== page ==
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  4. Great post, Robin! I work in a library, so I think part of it too is seeing our books in the libraries along with all the other great writers, and in B & N and Powells, and Books-A-Million and other great book stores, and with getting RT awards or Publisher's Weekly's Best Book of the Year, or other kinds of awards. It's the look on someone's face when you say you're a writer, ahem, a published author, and then--really?

    It's the little things and the big ones...the pride I see in my family's face when they tell the whole wide world that their mom is a writer. :) No, not just a writer...a published novelist. :) And how many books she has coming out.

    It's about the fan mail and reviews that keep us writing. :)

    But even before that? Even before the publication? It was all about the writing, telling the story. And after publication? It still is. :)

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  5. "overnight success" - Let us not forget winning the first contest you entered, OR winning the first GH you entered.

    And there's a reason for those wins, Robin. I told you back then that you'd sell Romeo, Romeo. No surprise to me at all. You deserve it!

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  6. I've always wanted to write something, I just never had the how-to or knowledge about the industry to do anything about it.

    It wasn't until another publisher had a huge contest that I began writing for real. That was less than 3 years ago. And I've learned more from fellow writers, agents, and publishers than all of my college courses put together.

    Renee

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  7. I think everyone knows my story so I won't bore again with the details, or synopsis! But like you, Robin, I am an 'overnight success' - heck, I am an 'overnight' writer! I do not think I could have kept at it for dozens of year as some folks do, but then having it all happen so fast when you are clueless is really tough too. So who's to say? All I know is that I am very proud to see my book on a shelf and know that most of the readers are satisfied. In the end we can't ask for too much more.

    Now that the door has been opened in my heart, I don't think I could ever stop writing. Yet, how unimaginable is it to think of writing if no one ever read it? Is that easier when you are just beginning vs. now when you know how it feels too sell books? I'm not sure! I just hope I never have to find out! LOL!

    Great post Robin. I, too, love to read about writer's journeys. They are all so different yet oddly similar.

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  8. Like you, I write because I must. Unlike you, I have tried numerous times to make the need go away--to no avail. Every time I try to be satisfied writing something other than fiction (and I've written everything from ad oopy to publicity) someone unknown to me makes an appearance in my life and starts pushing me back. It's downright annoying at times, but that's how Laurie became my CP. Serrendipity, fate, call it what you will, the obstacles have been horrendous, but there seems to be a plan somewhere so here I go again.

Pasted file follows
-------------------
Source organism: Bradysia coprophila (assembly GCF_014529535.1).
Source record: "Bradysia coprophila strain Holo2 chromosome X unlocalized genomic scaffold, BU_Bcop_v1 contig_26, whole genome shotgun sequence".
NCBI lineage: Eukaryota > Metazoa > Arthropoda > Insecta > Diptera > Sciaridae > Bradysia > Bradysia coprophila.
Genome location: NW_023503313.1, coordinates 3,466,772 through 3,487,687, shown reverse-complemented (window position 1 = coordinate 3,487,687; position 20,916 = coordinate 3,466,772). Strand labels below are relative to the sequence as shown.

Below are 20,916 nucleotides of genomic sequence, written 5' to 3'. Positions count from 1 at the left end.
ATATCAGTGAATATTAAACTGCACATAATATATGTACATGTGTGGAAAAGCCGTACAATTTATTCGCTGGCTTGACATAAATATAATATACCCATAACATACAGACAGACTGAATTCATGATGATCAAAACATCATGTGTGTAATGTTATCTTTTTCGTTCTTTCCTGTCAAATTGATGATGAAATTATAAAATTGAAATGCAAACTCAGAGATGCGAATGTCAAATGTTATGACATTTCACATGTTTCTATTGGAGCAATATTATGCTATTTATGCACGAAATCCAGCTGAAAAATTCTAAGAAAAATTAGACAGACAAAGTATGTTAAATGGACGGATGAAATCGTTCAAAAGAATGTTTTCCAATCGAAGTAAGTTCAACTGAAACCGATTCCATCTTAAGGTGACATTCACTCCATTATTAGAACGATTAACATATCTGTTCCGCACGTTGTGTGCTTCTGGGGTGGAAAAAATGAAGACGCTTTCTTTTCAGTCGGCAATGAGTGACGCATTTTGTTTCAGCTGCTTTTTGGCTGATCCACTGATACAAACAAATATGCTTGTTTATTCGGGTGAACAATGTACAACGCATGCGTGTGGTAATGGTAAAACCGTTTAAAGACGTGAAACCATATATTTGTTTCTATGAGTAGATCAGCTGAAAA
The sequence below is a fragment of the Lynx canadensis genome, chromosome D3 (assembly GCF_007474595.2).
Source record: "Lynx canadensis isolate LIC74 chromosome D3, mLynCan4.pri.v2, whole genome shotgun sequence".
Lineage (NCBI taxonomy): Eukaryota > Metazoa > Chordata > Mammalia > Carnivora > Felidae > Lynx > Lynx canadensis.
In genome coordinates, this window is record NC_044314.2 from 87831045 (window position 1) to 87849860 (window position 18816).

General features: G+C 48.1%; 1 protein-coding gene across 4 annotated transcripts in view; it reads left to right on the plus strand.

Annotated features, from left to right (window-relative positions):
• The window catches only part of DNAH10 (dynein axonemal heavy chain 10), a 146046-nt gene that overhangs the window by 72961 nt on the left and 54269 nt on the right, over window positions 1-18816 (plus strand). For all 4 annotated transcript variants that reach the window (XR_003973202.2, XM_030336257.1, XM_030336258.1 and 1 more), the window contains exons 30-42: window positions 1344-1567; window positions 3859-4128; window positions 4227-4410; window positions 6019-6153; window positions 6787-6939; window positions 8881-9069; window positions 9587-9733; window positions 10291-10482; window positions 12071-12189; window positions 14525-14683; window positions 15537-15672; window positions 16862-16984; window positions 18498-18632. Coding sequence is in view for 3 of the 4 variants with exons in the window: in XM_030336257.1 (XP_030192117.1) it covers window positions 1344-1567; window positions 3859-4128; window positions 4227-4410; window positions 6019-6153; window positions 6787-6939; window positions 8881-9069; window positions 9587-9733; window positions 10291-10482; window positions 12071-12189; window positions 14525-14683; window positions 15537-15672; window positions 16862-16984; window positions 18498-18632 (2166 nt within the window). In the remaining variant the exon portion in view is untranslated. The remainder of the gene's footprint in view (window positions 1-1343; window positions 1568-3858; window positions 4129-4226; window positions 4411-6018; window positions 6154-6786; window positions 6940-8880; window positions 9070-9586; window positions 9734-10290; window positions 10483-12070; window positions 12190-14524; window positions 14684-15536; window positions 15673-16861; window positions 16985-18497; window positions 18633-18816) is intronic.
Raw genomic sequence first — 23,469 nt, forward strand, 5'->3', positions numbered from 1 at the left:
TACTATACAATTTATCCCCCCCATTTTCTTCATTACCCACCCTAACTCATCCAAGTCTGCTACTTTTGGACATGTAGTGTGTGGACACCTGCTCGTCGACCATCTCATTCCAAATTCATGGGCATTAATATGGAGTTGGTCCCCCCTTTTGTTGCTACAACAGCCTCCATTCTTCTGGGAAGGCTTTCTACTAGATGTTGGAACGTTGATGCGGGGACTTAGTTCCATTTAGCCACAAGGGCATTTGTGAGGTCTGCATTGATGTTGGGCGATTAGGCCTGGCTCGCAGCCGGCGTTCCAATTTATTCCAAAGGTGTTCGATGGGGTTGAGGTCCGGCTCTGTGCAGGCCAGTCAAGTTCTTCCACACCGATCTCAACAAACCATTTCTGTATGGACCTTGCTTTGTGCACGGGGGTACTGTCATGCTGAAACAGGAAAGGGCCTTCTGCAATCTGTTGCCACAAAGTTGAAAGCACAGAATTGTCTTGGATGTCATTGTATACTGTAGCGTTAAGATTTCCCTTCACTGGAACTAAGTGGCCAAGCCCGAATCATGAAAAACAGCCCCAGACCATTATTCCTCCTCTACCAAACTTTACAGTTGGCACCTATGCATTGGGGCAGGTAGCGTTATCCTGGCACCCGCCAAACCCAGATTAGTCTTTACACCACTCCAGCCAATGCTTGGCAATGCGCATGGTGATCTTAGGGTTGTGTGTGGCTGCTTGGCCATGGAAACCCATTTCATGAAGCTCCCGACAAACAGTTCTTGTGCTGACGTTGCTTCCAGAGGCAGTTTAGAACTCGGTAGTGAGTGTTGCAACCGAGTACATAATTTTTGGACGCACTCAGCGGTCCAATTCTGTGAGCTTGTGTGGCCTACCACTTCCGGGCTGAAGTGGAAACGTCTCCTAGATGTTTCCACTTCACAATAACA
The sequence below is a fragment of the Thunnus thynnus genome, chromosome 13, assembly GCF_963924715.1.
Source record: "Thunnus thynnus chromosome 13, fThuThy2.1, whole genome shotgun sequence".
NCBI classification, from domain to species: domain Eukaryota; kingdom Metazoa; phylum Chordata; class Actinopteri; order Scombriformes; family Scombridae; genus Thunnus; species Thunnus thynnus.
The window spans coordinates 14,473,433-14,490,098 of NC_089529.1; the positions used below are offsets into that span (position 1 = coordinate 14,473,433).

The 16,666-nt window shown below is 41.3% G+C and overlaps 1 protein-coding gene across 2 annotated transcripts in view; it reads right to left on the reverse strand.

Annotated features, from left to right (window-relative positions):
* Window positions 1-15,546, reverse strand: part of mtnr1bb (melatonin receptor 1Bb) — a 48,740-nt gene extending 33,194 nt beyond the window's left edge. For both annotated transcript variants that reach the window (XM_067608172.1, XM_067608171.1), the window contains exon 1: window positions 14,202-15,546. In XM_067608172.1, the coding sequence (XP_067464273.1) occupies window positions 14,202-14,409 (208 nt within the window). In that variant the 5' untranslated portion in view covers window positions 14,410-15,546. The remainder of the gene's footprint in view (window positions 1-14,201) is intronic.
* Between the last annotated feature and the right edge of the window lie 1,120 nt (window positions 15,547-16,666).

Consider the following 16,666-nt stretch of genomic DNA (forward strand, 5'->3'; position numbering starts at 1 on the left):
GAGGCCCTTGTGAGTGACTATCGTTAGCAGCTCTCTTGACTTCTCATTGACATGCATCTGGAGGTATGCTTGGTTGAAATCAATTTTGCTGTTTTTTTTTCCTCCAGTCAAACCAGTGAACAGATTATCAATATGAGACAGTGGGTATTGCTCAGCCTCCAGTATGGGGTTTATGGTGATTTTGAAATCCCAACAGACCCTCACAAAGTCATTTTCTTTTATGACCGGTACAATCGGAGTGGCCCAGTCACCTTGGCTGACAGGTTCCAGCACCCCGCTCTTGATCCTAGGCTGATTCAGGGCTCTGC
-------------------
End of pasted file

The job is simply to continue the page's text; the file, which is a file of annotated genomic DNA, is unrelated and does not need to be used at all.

And, if not for those forces, I would never have known you. What a loss that would have been.

    Keep writing, darlin'. Your unique sense of humor, take on family, and insight into workings of the human mind are priceless.

    {{{Hugs}}}

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  9. I remember your 'semi-early days.... and your right regarding the word confidence. Every writer needs that, and I guess with every success, the writer will get better and better not just because of the experience behind them, but the confidence that inspires them to step into new territory and new storylines..

    You go girl!!!!!!!

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  10. Robin, very nicely said. I wish I could have been in the library audience to cheer you on. I guess the most profound saying that sums up what you're talking about today is a quote I heard a while back... The difference between a professional author and an unpublished writer is the professional author never gave up. Thanks for taking your storytelling to that level and never giving up!

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  11. Lovely post. Sounds like you had a really good meeting. Wish I could've been there too, but thanks for taking me along in your article.

    And I rather think serious talent has a lot to do with overnight success stories.

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  12. thanks for sharing this with us Robin! Very insightful

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  13. Hi everyone~

    Thanks for all the great comments. You guys are the best.

    Robin :)